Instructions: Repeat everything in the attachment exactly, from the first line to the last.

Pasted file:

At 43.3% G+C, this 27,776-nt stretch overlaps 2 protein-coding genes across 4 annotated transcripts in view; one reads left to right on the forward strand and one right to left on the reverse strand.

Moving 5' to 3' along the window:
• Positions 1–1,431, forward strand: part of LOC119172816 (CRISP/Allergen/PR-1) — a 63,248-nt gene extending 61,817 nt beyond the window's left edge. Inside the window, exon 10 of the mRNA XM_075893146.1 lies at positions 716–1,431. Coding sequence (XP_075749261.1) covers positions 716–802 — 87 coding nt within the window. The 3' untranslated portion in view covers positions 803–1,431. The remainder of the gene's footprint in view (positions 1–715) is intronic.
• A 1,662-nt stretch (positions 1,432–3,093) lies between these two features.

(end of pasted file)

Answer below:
At 43.3% G+C, this 27,776-nt stretch overlaps 2 protein-coding genes across 4 annotated transcripts in view; one reads left to right on the forward strand and one right to left on the reverse strand.

Moving 5' to 3' along the window:
• Positions 1–1,431, forward strand: part of LOC119172816 (CRISP/Allergen/PR-1) — a 63,248-nt gene extending 61,817 nt beyond the window's left edge. Inside the window, exon 10 of the mRNA XM_075893146.1 lies at positions 716–1,431. Coding sequence (XP_075749261.1) covers positions 716–802 — 87 coding nt within the window. The 3' untranslated portion in view covers positions 803–1,431. The remainder of the gene's footprint in view (positions 1–715) is intronic.
• A 1,662-nt stretch (positions 1,432–3,093) lies between these two features.